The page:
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Daniel Frederick Krone v. T.L. Gonzalez

August 31, 2011


The opinion of the court was delivered by: Hon. William McCurine, Jr. U.S. Magistrate Judge United States District Court



The petitioner Daniel Frederick Krone ("Petitioner"), a state prisoner proceeding pro se, has requested appointment of counsel in connection with a First Amended federal habeas corpus petition filed July 8, 2011. [Doc. Nos. 9, 14.] He maintains he has trouble meeting court deadlines and that the subject of the litigation is particularly complex. [Doc. No. 10 at p. 4.] Petitioner contends these issues illustrate a need for court-appointed counsel. Id. After reviewing Petitioner's claims, this Court denies his request for appointment of counsel without prejudice.


The Sixth Amendment right to counsel does not extend to federal habeas corpus actions by state prisoners. McCleskey v. Zant, 499 U.S. 467, 495 (1991); Chaney v. Lewis, 801 F.2d 1191, 1196 (9th Cir. 1986); Knaubert v. Goldsmith, 791 F.2d 722, 728 (9th Cir. 1986). However, financially eligible habeas petitioners seeking relief pursuant to 28 U.S.C. § 2254 may obtain representation whenever the court "determines that the interests of justice so require.'" 18 U.S.C. § 3006A(a)(2)(B) (West Supp. 1995); Terrovona v. Kincheloe, 912 F.2d 1176, 1181 (9th Cir. 1990); Bashor v. Risley, 730 F.2d 1228, 1234 (9th Cir. 1984); Hoggard v. Purkett, 29 F.3d 469, 471 (8th Cir. 1994).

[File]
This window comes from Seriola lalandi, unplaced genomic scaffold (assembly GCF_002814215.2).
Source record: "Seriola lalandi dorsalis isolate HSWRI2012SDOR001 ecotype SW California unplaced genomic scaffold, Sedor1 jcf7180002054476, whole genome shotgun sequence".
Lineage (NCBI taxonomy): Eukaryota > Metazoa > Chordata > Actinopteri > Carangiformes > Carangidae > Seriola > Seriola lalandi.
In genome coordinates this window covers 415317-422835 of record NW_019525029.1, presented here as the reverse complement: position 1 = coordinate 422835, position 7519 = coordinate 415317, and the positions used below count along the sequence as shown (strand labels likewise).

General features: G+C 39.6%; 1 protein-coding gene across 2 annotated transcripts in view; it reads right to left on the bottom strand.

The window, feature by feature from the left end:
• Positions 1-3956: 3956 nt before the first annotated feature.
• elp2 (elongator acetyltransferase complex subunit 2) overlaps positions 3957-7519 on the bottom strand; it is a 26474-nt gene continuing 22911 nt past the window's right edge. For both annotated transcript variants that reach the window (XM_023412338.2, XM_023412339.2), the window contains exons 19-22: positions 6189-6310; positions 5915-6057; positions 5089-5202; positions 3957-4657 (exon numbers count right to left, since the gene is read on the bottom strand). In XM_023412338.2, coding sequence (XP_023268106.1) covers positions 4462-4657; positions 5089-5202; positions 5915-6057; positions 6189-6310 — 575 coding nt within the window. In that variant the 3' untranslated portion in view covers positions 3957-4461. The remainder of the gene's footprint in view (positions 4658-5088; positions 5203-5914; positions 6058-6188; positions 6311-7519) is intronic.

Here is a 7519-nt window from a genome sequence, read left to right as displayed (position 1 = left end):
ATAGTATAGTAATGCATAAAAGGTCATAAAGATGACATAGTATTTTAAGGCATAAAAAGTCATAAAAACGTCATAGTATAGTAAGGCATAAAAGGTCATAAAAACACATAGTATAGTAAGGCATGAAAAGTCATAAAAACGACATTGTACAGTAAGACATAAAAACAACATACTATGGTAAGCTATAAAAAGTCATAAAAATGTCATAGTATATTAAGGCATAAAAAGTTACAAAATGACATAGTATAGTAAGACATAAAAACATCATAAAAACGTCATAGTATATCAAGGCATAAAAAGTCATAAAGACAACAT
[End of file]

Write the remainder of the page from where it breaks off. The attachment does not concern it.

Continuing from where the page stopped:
A. Propriety of Appointment Of Counsel

To determine if appointment of counsel is appropriate for Petitioner, the Court must examine the possibility and extent of due process violations that may arise as Petitioner proceeds pro se. In the Ninth Circuit, "[i]ndigent state prisoners applying for habeas relief are not entitled to appointed counsel unless the circumstances of a particular case indicate that appointed counsel is necessary to prevent due process violations." Chaney, 801 F.2d at 1196; Knaubert, 791 F.2d at 728-29. A due process violation may occur in the absence of counsel if the issues involved are too complex for the petitioner. In addition, the appointment of counsel may be necessary if the petitioner has such limited education that he or she is incapable of presenting his or her claims. Hawkins v. Bennett, 423 F.2d 948, 950 (8th Cir. 1970).

In the Eighth Circuit, "[t]o determine whether appointment of counsel is required for habeas petitioners with non-frivolous claims, a district court should consider the legal complexity of the case, the factual complexity of the case, the petitioner's ability to investigate and present his claim, and any other relevant factors." Abdullah v. Norris, 18 F.3d at 573 (citing Battle v. Armontrout, 902 F.2d 701, 702 (8th Cir. 1990)); Hoggard, 29 F.3d at 471; Boyd v. Groose, 4 F.3d 669, 671 (8th Cir. 1993); Smith v. Groose, 998 F.2d 1439, 1442 (8th Cir. 1993); Johnson v. Williams, 788 F.2d 1319, 1322-23 (8th Cir. 1986). The Ninth Circuit also considers the clarity and coherence of a petitioner's district court pleadings to determine the necessity of appointment of counsel; if clear and understandable, the court usually finds appointment of counsel unnecessary. LaMere v. Risley, 827 F.2d 622, 626 (9th Cir. 1987); see also Chu Tran v. Malfi, No. C 06-6374, 2007 WL 988117, at *2 (N.D. Cal. Apr. 2, 2007).